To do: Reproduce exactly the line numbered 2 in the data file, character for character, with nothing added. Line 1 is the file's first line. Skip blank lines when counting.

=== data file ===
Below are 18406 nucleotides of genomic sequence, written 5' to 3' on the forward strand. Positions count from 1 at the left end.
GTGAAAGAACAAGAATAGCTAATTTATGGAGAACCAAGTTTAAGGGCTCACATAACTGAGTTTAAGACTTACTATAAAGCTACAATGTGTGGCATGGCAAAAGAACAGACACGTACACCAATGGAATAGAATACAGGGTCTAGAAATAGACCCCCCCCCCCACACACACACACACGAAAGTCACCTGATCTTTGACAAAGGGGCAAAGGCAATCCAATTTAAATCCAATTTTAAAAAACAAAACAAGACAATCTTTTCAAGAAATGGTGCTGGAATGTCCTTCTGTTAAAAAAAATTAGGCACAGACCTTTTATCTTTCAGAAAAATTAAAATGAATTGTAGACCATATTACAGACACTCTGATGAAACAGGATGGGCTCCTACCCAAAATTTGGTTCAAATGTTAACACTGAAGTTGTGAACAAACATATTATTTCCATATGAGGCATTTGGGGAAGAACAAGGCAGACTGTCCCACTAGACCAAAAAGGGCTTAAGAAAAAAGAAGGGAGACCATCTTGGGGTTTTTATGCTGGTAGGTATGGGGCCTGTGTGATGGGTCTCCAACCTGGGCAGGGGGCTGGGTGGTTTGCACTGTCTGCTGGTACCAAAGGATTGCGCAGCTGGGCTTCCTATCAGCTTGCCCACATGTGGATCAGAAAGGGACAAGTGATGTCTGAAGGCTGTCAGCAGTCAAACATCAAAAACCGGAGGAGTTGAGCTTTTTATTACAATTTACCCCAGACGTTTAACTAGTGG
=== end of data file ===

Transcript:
GTGAAAGAACAAGAATAGCTAATTTATGGAGAACCAAGTTTAAGGGCTCACATAACTGAGTTTAAGACTTACTATAAAGCTACAATGTGTGGCATGGCAAAAGAACAGACACGTACACCAATGGAATAGAATACAGGGTCTAGAAATAGACCCCCCCCCCCACACACACACACACGAAAGTCACCTGATCTTTGACAAAGGGGCAAAGGCAATCCAATTTAAATCCAATTTTAAAAAACAAAACAAGACAATCTTTTCAAGAAATGGTGCTGGAATGTCCTTCTGTTAAAAAAAATTAGGCACAGACCTTTTATCTTTCAGAAAAATTAAAATGAATTGTAGACCATATTACAGACACTCTGATGAAACAGGATGGGCTCCTACCCAAAATTTGGTTCAAATGTTAACACTGAAGTTGTGAACAAACATATTATTTCCATATGAGGCATTTGGGGAAGAACAAGGCAGACTGTCCCACTAGACCAAAAAGGGCTTAAGAAAAAAGAAGGGAGACCATCTTGGGGTTTTTATGCTGGTAGGTATGGGGCCTGTGTGATGGGTCTCCAACCTGGGCAGGGGGCTGGGTGGTTTGCACTGTCTGCTGGTACCAAAGGATTGCGCAGCTGGGCTTCCTATCAGCTTGCCCACATGTGGATCAGAAAGGGACAAGTGATGTCTGAAGGCTGTCAGCAGTCAAACATCAAAAACCGGAGGAGTTGAGCTTTTTATTACAATTTACCCCAGACGTTTAACTAGTGG